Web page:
FIG. 1 schematically depicts the process and system for recording, transmitting and analyzing bioelectrical activities signals for defining a seizure profile (SP) and initiating a neurofeedback therapy protocol according to the present invention;

FIG. 2 depicts several alternative approaches in communicating bioelectrical activities between bioelectrical sensors and a microprocessor-based computer used for data analysis and feedback;

FIG. 3 is a flow chart, which shows the process of recording of brain signals;

FIG. 4 is a flow chart, which shows the decomposition and analysis of bioelectrical activities (brain signals);

FIG. 5 is a flow chart, which shows the learning and pattern recognition analysis of brain signals;

FIG. 6 is a flow chart diagram, which shows a computer interface and closed-loop feedback analysis of brain signals;

FIG. 7 shows an exemplary neural network which can be used by the present invention; and

FIG. 8 shows an exemplary computational algorithm for manipulating input signals.

DETAILED DESCRIPTION OF THE INVENTION

The present invention provides a method and a system, which utilizes bioelectric signals to assess a seizure profile (SP) of an individual user and to enable adaptive neurofeedback therapy to reduce and/or prevent seizure. The invention comprises means for acquiring the bioelectric signals, such as brain waves, of an individual, which are converted into a digital stream and mathematically processed to define a representation of the cognitive state of mind. Incorporating microprocessor-based software and database capabilities, the system uses this cognitive state of mind, in combination with Independent Component Analysis, (ICA) and Neural Network (NN) capabilities, to dynamically determine the likelihood of an impending seizure and graphically represents the results for easy interpretation. From such results, the system initiates a remedial preventative neurofeedback training exercise to the user to prevent the onset of the seizure. With reference to FIGS. 1-8, the invention is now described in detail.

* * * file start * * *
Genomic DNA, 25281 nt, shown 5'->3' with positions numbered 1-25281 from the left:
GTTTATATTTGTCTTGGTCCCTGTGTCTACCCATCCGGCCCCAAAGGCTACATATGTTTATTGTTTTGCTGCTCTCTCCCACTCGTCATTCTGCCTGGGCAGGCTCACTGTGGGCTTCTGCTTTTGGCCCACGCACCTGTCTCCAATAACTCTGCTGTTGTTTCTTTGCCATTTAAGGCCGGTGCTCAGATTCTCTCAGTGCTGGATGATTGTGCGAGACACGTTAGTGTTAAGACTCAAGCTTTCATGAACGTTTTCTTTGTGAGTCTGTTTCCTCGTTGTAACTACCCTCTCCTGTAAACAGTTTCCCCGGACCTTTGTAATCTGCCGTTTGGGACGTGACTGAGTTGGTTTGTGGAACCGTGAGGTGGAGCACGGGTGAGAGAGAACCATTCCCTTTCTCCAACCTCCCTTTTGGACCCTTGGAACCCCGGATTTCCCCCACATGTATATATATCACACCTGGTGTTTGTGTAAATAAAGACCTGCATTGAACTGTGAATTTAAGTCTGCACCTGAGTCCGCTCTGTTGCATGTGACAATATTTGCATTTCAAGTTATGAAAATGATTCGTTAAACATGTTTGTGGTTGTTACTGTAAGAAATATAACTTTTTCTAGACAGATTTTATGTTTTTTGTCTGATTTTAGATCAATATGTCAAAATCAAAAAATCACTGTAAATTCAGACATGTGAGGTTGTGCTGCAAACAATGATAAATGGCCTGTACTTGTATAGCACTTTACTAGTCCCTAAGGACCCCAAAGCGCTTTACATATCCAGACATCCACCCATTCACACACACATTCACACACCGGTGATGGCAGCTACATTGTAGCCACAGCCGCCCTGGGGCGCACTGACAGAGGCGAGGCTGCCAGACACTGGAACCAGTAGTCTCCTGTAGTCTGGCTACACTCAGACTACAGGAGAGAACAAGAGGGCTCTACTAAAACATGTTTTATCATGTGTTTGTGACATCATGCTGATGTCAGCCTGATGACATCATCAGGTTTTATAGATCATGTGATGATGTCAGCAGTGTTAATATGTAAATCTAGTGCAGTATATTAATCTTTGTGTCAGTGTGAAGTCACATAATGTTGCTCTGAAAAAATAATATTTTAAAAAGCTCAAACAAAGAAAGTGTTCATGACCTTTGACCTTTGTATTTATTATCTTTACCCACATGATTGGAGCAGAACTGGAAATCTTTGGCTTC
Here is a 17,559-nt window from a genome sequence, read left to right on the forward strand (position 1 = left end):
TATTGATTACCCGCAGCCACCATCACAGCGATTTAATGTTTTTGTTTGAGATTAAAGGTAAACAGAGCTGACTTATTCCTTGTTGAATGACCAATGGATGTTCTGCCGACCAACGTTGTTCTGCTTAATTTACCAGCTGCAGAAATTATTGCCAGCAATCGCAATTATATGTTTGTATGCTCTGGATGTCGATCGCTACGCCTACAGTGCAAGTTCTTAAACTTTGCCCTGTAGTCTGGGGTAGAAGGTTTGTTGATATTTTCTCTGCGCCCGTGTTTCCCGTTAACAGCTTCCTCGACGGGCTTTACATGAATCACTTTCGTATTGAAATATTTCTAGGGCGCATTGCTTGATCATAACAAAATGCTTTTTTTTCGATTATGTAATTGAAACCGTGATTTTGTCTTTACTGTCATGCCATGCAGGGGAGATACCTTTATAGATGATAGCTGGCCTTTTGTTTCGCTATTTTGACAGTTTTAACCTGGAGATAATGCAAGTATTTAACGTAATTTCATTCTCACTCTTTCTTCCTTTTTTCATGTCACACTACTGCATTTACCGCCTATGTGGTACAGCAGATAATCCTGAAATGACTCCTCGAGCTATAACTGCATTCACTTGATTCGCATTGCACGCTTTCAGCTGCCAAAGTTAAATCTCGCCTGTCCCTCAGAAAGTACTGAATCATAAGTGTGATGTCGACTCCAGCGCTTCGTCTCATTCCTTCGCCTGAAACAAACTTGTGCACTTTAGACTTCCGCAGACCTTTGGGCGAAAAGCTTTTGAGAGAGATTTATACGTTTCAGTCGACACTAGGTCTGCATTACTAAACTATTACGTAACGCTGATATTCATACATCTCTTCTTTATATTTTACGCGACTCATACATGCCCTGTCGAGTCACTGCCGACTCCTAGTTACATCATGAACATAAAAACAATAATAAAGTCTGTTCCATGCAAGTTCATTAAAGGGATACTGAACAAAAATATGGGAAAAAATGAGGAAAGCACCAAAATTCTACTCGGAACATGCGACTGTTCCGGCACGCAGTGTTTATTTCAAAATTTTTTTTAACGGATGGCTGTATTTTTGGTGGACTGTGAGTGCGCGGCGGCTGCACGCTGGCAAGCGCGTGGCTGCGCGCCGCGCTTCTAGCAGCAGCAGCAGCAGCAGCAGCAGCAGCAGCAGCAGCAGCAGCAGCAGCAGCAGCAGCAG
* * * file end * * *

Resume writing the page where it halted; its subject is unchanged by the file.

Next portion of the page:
Schematically, there are eight major components or stages involved in the present invention: 1) recording bioelectric activities; 2) real-time data analog-to-digital conversion; 3) preprocessing and analysis of the data with ICA; 4) Neural network pattern recognition; 5) computing brain complexity dynamics and defining the cognitive state of mind; 6) computing a seizure profile; 7) graphical display, and 8) closed-loop neurofeedback training.

Stage 1. Recording Bioelectric Activity

The present invention, which can be considered as an adaptive control system, incorporates the use of bio-electrical signal sensors or biosensors for the acquisition of bioelectric activities (for example, brain waves). Such sensors are commonly available, and they require a minimum of preparation or electrolytic conducting substance. The sensors are placed in proximity as needed on the scalp, forehead, or other locations of the user's or patient's body. The biosensors may be embedded in commercially available conventional electrode caps, headbands, nets, virtual reality (VR) helmets, or other means placed on the head of the user.

In the present invention, the system includes a high precision, low interference headband, which is easy to put on and operated. As illustrated in FIG. 1, a user is provided with a biosensor headband 110, which is placed on the forehead of the user (not shown). The headband 110 utilizes either disposable gel-filled inserts, saline-based electrodes, or active dry electrodes with the amplifiers built into the headset. This ensures excellent signal-to-noise and relatively noise- and artifact-free signals.

As illustrated in FIG. 2, the sensors-to-microprocessor link can be onboard (i.e., both sensors and microprocessor are on the body), local (both sensors and microprocessor within a defined distance of each other); or centralized (both sensors and microprocessor at a very large distance from each other).

As shown in FIG. 1, the brain signals are transmitted by wire or wireless means to a remote receiver that is connected to a microprocessor-based computing means such as a portable computer or personal device assistant type device (“PDA”). The sensors can incorporate the use either radio frequency (RF) or infrared data association (IrDA) means with built-in Object Exchange Protocol (IrOBEX) or other similar protocols. These features allow an individual to be untethered to the microprocessor or other device performing the data analysis and processing, for example, SP computations. These features thus add substantial mobility to the individual, when used in conjunction with a wireless signal transmitter, and the level of noise that typically interferes with such natural body movements can be significantly reduced.